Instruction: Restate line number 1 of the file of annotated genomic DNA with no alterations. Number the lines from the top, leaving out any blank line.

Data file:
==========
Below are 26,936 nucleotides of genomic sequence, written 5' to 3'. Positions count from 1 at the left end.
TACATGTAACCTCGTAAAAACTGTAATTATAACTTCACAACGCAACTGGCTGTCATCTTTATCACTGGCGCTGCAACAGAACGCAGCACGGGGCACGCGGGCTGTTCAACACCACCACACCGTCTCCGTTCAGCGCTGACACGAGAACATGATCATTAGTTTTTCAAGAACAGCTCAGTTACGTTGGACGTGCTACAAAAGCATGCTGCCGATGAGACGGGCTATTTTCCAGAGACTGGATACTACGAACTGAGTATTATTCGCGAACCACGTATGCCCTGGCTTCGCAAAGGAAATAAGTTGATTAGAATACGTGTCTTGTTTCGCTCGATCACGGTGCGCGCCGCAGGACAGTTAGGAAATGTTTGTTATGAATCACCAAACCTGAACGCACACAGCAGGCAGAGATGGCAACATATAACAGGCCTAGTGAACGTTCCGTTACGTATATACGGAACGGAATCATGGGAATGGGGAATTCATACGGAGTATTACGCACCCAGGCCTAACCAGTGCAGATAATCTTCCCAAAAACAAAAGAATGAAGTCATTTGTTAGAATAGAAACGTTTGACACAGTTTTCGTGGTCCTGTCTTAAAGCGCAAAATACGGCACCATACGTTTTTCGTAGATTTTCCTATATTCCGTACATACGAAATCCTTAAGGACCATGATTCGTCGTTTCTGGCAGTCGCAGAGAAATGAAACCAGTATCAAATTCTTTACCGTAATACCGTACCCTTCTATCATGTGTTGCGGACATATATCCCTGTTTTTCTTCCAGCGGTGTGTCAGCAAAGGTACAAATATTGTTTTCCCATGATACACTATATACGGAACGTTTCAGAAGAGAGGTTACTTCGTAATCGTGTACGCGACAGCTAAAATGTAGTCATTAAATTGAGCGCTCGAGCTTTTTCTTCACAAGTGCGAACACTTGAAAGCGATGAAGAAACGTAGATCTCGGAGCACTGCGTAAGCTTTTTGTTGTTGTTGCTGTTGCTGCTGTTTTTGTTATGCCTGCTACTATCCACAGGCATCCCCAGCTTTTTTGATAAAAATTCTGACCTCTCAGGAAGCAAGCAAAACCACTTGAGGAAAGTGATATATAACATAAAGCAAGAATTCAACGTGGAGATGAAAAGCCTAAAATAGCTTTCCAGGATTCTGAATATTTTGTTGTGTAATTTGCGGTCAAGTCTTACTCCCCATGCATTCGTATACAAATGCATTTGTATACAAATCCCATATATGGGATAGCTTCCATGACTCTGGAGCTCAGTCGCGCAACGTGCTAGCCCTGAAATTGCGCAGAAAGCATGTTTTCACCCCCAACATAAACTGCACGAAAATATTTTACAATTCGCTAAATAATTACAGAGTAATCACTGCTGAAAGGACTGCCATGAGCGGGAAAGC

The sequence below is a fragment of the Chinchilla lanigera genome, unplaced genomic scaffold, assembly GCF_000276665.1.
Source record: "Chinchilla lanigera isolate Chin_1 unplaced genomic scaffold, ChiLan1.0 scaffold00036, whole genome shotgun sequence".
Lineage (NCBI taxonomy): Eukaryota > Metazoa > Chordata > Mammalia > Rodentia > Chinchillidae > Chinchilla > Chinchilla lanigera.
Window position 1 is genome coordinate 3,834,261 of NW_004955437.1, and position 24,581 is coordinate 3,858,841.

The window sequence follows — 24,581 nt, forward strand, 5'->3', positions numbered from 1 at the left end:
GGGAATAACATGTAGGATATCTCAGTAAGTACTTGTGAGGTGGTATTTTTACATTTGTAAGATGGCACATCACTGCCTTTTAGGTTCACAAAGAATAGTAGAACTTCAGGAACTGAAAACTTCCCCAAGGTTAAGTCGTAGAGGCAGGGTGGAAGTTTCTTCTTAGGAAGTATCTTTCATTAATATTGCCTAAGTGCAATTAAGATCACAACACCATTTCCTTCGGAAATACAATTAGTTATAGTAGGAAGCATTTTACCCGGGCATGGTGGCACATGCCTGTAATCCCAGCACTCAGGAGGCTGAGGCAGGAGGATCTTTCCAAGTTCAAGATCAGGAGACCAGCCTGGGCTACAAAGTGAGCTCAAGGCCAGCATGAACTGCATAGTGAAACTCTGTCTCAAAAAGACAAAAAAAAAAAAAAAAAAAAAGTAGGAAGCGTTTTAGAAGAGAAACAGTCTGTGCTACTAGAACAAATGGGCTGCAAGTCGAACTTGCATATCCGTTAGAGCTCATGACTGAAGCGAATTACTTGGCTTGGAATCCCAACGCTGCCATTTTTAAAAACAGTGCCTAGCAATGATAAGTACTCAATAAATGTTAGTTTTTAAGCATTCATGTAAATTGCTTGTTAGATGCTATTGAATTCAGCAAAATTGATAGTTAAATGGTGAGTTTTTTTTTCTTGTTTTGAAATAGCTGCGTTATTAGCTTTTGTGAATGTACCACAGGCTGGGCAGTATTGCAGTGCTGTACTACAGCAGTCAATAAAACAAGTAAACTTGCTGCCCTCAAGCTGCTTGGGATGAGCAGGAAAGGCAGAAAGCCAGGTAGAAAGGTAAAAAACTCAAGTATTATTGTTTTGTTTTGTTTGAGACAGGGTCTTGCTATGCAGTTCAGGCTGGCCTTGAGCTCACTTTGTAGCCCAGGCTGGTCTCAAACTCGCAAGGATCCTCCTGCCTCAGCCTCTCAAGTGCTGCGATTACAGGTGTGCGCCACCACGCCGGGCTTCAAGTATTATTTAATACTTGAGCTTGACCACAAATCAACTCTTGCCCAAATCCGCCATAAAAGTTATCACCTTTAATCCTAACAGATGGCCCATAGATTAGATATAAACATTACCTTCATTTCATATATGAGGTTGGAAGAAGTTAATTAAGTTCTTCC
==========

Below are 26,936 nucleotides of genomic sequence, written 5' to 3'. Positions count from 1 at the left end.